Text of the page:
Covid-19 crisis: Some of us are shouldering a heavier burden than others

The decision-making on how we respond to the Covid-19 crisis needs to be scrutinised, writes Professor Pat O'Connor. 
Covid-19 crisis: Some of us are shouldering a heavier burden than others

The tenor of recent comments from the 11 men who make the decisions suggests that cocooning 70 years olds in their own homes is yet again not far from their minds. Photo: Sasko Lazarov/RollingNews.ie

We are facing a crisis with the huge escalation in Covid-19 cases and the rising numbers in hospitals and intensive care units. 

The gravity of the situation was reflected in the Chief Medical Officer’s request for everyone, but particularly the elderly, not to leave their houses, and in the deferral of school openings from January 4 to 11. Yet, horse racing went ahead at Fairyhouse. 

This typifies a key problem and one that has persisted since the first lockdown in March: we are not all in this together.

The 11 men who make the decisions (including key members of Nphet and the Government) do not seem to understand that even now, most childcare in most families is done by women. Most women workers have responsibilities for children. 

Women workers in creches or food shops, although they may not be seen as ‘essential’ workers, cannot work from home. If schools are closed, the question of who is going to mind the children needs to be faced.

In contrast to March, when the childcare needs of frontline workers in the health services and those with special needs were completely ignored, creches are being encouraged to prioritise the needs of these workers. 

But this sets women against each other: is a nurse more essential than a creche worker, or those involved in the selling of food?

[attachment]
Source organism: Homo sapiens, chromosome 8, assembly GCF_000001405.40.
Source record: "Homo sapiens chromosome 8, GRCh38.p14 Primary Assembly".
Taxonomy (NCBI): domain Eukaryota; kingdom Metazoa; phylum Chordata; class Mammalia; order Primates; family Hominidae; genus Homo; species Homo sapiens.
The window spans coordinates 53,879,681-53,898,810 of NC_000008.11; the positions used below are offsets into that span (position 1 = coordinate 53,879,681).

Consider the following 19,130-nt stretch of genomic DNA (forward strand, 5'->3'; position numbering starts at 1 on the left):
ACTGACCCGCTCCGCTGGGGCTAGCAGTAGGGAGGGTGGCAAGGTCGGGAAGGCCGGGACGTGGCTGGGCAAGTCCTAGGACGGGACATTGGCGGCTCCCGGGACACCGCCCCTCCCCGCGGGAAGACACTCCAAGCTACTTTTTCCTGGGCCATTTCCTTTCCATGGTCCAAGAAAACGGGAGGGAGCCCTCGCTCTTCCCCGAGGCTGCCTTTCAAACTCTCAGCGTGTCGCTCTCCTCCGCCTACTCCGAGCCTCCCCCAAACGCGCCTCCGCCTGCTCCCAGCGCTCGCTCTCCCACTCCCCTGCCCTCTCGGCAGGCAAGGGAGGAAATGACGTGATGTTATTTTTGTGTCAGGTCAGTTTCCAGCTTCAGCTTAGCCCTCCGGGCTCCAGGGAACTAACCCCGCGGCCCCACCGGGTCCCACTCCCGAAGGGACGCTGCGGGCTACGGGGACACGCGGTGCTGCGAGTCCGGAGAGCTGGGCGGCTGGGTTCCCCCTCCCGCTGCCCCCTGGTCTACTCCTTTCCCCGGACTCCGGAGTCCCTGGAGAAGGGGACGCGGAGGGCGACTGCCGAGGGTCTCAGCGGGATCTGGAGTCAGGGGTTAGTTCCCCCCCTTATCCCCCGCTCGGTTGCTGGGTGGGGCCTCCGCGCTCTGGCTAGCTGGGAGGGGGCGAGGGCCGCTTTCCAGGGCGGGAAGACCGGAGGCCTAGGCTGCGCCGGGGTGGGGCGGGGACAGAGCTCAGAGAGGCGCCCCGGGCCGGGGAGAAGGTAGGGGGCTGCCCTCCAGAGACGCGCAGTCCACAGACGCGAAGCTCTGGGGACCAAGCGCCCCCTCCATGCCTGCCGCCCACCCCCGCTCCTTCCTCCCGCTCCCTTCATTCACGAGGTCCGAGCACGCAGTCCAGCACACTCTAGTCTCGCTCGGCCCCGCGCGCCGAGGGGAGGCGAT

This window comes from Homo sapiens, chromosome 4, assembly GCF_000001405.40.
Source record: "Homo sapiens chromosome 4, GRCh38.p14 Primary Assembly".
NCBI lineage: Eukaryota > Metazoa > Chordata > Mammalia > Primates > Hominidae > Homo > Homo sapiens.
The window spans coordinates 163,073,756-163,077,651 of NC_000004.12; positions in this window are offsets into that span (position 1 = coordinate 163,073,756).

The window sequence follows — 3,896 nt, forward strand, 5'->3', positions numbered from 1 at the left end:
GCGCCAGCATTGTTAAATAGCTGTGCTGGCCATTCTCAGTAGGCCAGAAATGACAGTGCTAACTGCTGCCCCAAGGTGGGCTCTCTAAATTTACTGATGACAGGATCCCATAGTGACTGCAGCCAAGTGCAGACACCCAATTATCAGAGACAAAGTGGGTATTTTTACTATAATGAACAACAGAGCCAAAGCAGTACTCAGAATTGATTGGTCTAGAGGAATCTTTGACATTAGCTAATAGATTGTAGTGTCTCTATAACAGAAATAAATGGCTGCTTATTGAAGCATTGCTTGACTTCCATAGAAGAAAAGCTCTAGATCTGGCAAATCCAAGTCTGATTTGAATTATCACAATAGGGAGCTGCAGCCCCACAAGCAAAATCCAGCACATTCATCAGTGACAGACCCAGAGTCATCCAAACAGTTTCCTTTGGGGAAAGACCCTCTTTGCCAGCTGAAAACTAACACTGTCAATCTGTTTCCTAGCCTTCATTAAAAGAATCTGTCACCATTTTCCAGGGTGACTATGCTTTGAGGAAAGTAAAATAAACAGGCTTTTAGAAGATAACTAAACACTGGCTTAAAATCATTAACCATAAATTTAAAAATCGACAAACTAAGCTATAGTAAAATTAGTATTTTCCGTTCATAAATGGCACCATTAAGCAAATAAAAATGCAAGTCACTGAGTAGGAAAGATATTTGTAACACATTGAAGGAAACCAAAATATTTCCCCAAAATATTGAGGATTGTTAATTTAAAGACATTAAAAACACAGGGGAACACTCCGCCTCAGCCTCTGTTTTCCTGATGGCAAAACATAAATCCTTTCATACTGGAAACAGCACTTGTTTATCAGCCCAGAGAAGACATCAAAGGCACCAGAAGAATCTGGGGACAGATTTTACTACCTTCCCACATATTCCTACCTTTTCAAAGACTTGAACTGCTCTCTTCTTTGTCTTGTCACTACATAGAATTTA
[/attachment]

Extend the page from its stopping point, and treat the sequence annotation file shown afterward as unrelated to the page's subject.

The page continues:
The problem, which the 11 men need to own and solve, is continuing childcare for those who need it if and when schools are closed. Even the UK, which has failed dismally at most Covid challenges has managed that, but it has not been done here.

The New Years Festival at Fairyhouse on Sunday. Horse racing may provide fun and distraction for elite men, but on any criterion it cannot be seen as essential. Photo: INPHO/Ryan Byrne

The New Years Festival at Fairyhouse on Sunday. Horse racing may provide fun and distraction for elite men, but on any criterion it cannot be seen as essential. Photo: INPHO/Ryan Byrne

This gender blindness is also reflected in the prioritisation by the 11 men of the continuance of elite sports, such as horse racing. It may provide fun and distraction for elite men, but on any criterion it cannot be seen as essential. 

The same applies to greyhound racing. This failure to see that men’s fun is not essential in a pandemic meant that two weeks ago the GAA finals went ahead.

This was despite the evidence that celebrations occur after matches and were related to increases in Covid cases in Cavan, Meath and other areas.

The elderly

The 11 men making the decisions are not only gender-blind, they also have stereotypical views about the ‘elderly’.